Demolition Alert 22: First Street in Bangor, Maine

Another city in Maine decides that tearing down their historic housing stock will lead to economic development–similar to our recent Demolition Alert on Lewiston, Maine. In this case, Bangor, Maine wants to tear down six historic homes to put up new rental units. From the story:

A developer wants to build apartments it hopes will breathe new life into a troubled section of the city, but some residents say the proposed project would move the neighborhood in the wrong direction. Mike Myatt, executive director of Bangor Housing Development Corp., envisions a series of townhouse-style apartments near the intersection of First and Davis streets geared toward people working along the mile-long stretch of Main Street from Hollywood Casino to Bangor’s downtown. Last summer, Bangor Housing purchased six First Street buildings for a total of $500,000 in the area behind Shaw’s supermarket . . . The development is still in the very early stages. WBRC Architects of Bangor sketched a site plan that features two main buildings with a total of 24 units, one on each side of First Street. Each building has a parking lot in the rear and there is a “community building” as well . . . Instead, she said she and several other neighbors would like the city or Bangor Housing to look into other options, such as a condominium, single-family homes or owner-occupied homes. Cahill questioned whether the city had done enough to market the street for potential development of condos or new homes. One of the strategies outlined in that part of the neighborhood is to attract 30 new homeowners to the area by providing assistance for people willing to close on properties and fix them up. Cahill said she doesn’t see potential for more apartments causing a transformation in the neighborhood.

We agree with the local residents on this one for a number of reasons. First, the new development will very likely be totally out-of-character with the neighborhood. Second, by building them as rentals from the beginning means they will likely always be rentals–the current buildings lend themselves to multi-use. Finally, Bangor Housing Development Corp is a not-for-profit which means the buildings will be taken off the property tax rolls–further hollowing out the property tax base.

We like the idea of renovating the buildings into condominiums with two to a building. That would offer a path to home-ownership which would give residents an incentive to maintain their space. This could be augmented with a “lease-to-own” program. Bangor Housing Development Corp would still control general property maintenance through an association that would be essential in preventing the “broken window” problem.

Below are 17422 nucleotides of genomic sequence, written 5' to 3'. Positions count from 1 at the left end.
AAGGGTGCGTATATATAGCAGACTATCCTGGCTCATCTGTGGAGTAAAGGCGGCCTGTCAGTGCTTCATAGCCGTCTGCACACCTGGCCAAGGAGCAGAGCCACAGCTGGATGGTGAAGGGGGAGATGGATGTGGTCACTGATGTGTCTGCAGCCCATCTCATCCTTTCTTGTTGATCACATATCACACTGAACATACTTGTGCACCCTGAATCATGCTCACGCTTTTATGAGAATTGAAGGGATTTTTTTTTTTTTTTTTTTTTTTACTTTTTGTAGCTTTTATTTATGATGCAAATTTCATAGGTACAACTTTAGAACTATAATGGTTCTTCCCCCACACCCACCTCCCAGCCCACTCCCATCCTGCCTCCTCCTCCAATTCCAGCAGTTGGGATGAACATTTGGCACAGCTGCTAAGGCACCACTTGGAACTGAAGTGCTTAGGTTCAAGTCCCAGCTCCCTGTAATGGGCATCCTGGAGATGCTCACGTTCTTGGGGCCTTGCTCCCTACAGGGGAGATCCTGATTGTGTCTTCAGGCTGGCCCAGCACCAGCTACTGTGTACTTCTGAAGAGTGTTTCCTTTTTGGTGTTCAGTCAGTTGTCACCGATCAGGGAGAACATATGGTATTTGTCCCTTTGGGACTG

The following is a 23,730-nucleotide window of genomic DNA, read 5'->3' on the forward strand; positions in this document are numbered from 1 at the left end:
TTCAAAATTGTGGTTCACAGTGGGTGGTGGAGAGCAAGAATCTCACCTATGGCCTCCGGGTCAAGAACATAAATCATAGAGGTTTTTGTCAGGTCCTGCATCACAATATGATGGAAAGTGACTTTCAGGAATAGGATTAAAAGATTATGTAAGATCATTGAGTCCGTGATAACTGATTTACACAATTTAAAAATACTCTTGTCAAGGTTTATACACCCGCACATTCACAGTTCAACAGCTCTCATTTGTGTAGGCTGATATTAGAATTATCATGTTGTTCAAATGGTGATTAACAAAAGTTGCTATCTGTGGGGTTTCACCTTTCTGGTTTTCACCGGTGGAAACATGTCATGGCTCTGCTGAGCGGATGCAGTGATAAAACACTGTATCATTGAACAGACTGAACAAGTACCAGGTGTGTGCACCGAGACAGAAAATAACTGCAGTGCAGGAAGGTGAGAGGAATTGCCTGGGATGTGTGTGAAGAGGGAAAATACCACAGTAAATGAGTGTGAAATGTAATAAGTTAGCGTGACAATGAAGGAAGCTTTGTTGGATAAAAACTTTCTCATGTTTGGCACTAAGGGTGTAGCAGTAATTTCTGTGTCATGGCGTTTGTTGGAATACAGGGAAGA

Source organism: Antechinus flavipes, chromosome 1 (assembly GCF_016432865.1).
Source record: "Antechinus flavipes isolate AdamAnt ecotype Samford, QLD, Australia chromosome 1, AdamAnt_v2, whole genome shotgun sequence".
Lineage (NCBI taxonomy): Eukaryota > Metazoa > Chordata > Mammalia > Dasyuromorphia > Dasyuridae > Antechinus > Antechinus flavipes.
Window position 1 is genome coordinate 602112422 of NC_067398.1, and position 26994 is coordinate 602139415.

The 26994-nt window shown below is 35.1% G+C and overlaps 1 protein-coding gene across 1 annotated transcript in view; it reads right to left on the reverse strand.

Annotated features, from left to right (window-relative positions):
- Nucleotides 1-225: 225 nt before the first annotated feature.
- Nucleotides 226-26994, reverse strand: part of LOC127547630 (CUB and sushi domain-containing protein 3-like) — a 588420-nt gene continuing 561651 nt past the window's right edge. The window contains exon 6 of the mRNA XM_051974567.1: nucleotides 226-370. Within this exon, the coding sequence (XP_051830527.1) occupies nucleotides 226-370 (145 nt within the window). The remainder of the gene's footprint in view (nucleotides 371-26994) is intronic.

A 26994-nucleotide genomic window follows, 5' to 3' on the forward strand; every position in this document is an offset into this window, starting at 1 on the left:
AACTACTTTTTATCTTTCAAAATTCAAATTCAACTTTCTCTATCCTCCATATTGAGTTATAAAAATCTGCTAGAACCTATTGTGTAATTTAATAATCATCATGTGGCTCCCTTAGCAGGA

Additionally, the area is ripe for other innovations given its location. Generally, the commercial area adjacent to these properties are more of the big-box variety and there is no small-scale retail that is close to the waterfront park. Why not rezone First Street to multi-use and allow small-scale retail to develop? Also, Second Street Park would be another source of customers to feed such a multi-use strategy.

Rezoning would not only spare these buildings from the wrecking ball, but would increase the cash-flow potential of the other buildings on the street. The article mentions that for rentals to work financially, these buildings had to be chopped up into very small apartments. Commercial use could better utilize the large space these buildings have to offer while incentivizing the landlords to fix up their buildings.

Finally, we just want to point out a pet peeve of ours . . . this typical excuse is always used as justification for tearing down our historic building stock:

Most have weak foundations and other structural issues that could make rehabilitation a costly option.

Please, most of these old homes, by today’s building standards, are built like a tank. Yes, they may have issues, but restoring them is almost always a better deal than building new–from an economic, environmental, and aesthetic perspective. This is just a convenient excuse that too many people simply swallow without objection. We would like to see proof.

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